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Mounting anger over Hawkesbury Council’s failure to repair our roads

Oct 2, 2022

Back a while ago a pensioner got in touch with us here at Hawkesbury Post, very upset and telling us he’d just had to spend over $800 getting his car repaired after hitting a deep pothole on Greggs Road, Kurrajong, which Hawkesbury Council had failed to repair for months.

 

Being a pensioner, he could ill-afford such a payment and given he wasn’t at fault that just made it sting more.

 

Kurmond Rd – Sunday…

 

But there’s zero hope of any compensation from Hawkesbury Council, even though they are responsible for providing road repairs.

 

The particular pothole our driver hit was filled soon after we originally highlighted it way back in May, then it opened up again, and only very recently has once more been filled. As ratepayers we pay for that ‘repair’ every single time.

 

At the September Council meeting, Liberal Mayor Sarah McMahon brought a lengthy Mayoral Minute before the chamber, which asked staff for “an update on the 2020-2023 roads program including anticipated timing and funding,” and a “plan to address the immediate state of potholes across the local government area”.

 

The Mayoral Minute pins the blame for lack of repairs and good roads on a backlog of repairs over the last decade, poor tracking and recording systems, poor quality past work, and small number of trained staff, NSW skilled workers and road-base, and the sheer scale of the issue following five floods.

 

Resident Michael Want, who spoke at the council meeting and opposed the Mayoral Minute, said there had been outrage from some Liberal councillors around six years ago when a previous council under then Mayor Mary Lyons-Buckett had sought a Special Rate Variation to fund a large-scale road repair and restoration of the Hawkesbury’s roads.

 

Whatever the past, clearly what is needed right now is action filling potholes and mending roads.

 

It’s not clear how the report requested by the Mayoral Minute will speed up repairs, given the issues Council says it has.

 

We’ve received a barrage of emails, messages through social media, and phone calls from residents in just about every Hawkesbury suburb complaining about dangerous potholes and poor road surfaces, about the delay getting flood and rain-damaged roads repaired.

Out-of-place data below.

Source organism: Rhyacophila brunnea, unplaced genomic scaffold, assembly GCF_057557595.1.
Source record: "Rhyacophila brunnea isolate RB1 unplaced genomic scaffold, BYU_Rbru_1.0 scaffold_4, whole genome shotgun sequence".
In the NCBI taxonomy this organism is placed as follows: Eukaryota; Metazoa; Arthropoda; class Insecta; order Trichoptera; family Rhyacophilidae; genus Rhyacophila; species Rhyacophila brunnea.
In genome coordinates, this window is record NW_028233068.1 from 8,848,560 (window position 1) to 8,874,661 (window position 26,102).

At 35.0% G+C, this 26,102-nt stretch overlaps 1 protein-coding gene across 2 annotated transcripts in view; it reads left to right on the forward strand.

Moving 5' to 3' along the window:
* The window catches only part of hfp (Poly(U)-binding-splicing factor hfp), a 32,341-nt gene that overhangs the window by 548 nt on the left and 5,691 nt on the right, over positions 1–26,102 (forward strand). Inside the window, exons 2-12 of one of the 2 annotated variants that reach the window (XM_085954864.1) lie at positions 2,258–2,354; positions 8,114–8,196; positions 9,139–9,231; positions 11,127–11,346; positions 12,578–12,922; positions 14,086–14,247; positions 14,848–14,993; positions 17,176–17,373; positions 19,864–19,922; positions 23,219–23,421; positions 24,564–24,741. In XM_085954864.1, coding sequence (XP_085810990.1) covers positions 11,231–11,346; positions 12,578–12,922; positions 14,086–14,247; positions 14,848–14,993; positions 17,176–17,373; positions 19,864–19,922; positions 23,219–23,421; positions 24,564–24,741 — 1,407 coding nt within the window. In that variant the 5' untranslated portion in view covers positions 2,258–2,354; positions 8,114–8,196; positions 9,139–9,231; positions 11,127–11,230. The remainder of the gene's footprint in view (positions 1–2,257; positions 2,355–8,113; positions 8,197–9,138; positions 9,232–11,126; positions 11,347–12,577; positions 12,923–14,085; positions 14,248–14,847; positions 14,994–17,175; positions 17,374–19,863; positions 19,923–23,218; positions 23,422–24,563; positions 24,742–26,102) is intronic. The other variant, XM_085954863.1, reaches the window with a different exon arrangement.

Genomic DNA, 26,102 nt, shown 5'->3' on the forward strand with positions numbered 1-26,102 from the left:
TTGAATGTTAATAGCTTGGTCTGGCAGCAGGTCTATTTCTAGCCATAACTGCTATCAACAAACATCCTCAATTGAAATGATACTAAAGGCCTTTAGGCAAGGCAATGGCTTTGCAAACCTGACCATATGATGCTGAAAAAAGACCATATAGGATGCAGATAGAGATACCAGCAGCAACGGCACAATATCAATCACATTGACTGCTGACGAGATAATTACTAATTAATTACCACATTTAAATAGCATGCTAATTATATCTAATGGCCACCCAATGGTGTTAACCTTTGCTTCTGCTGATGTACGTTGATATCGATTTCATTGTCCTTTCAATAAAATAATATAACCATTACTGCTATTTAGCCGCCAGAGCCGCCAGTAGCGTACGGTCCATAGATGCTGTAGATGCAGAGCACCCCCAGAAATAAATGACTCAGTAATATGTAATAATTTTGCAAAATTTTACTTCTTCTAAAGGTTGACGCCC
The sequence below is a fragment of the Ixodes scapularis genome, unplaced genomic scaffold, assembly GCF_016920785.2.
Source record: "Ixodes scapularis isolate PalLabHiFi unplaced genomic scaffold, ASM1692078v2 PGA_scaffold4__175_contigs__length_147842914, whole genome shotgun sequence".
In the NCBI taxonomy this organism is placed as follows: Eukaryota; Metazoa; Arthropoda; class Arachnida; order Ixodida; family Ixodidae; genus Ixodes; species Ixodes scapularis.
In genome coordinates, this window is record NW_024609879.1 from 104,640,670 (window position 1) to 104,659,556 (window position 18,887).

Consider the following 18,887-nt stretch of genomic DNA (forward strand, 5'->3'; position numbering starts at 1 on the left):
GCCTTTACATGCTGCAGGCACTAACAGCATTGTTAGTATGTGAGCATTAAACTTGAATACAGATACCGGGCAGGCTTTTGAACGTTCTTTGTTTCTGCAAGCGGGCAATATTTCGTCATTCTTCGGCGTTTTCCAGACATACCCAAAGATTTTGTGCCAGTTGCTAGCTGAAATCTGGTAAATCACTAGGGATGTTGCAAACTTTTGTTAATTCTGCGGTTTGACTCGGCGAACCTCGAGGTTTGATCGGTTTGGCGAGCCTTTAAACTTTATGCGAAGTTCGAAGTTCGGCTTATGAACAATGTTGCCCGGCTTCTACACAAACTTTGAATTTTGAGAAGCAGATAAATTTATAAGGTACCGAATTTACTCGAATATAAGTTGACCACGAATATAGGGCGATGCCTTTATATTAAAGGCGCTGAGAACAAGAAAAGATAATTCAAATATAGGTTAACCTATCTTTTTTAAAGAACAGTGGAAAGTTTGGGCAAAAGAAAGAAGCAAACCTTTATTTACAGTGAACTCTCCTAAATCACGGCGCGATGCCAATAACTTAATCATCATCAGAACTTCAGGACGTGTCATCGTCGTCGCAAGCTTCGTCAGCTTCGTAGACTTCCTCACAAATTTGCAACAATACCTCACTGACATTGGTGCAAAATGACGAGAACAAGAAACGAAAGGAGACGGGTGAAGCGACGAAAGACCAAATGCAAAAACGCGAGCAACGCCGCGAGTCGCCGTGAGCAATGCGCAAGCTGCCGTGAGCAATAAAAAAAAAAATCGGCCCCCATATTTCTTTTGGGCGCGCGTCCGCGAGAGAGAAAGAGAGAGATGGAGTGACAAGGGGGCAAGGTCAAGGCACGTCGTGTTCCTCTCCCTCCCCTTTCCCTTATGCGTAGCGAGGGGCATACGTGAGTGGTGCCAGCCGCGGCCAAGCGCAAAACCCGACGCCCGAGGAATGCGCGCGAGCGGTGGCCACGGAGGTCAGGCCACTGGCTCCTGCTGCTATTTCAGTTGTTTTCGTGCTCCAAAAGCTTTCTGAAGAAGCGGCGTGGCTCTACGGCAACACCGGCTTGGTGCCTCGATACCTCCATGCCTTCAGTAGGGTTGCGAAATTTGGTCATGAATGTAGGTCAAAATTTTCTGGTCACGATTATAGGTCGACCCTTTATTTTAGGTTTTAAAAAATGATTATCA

Kurmond Rd at the start of the Public School 40 zone – Sunday. It has been like this for months and is steadily getting worse…

 

Residents – many recently hit with a rates rise voted through by Hawkesbury councillors – are demanding to know why there seems so little action.

 

Most of the roads in the Hawkesbury are the responsibility of Hawkesbury Council, with the exception of main roads such as Bells Line of Road and most of Windsor Rd, which falls to the RMS and Transport for NSW to repair.

 

You can take your pick from a long list if you want to talk un-repaired roads but one which has been an issue for literally years is Old Pitt Town Rd.

 

Resident Kelly from Pitt Town – most people do not want their full names published for fear it could put their road repairs on the back-burner, or even further back on the back-burner – pointed out the seriously pock-marked road is, “the only exit for 5500 Pitt Town residents should they need to evacuate immediately”.

 

And of course that is a very real possibility, once again, given we could be looking at another flood event soon, with the La Nina weather pattern returning and Warragamba Dam 100% full today – Sunday – and spilling.

 

Kelly has been regularly reporting the dire condition of the road to Council since at least 2018 – we’ve seen the email trails – and to individual councillors, including Mayor McMahon who told her in August, “we need to act”.

 

Kelly says, “there are lots of promises but zero action.

 

“They came about a month ago with a bobcat and scraped the edges of dirt near the National Park areas, but that’s all, and I don’t think it’s actually related to road repairs.

Kurmond Rd – Sunday – centre of the road…

“On Schofield Rd, a bobcat was used to scrape off the debris and smooth over the road, but again… the road hasn’t been repaired and will become a mess again with the rain as it’s just mud.”

 

We’ve been out and about looking at several roads in our area and can report they are getting worse and worse.

 

Today – Sunday – the massive potholes on Kurmond Rd – which is not a flood-prone road – are as dangerous as you’ll find anywhere in the Hawkesbury. Parts of the road towards Freemans Reach have seen some patching over the last two weeks but it’s clearly poor quality and will not likely last long.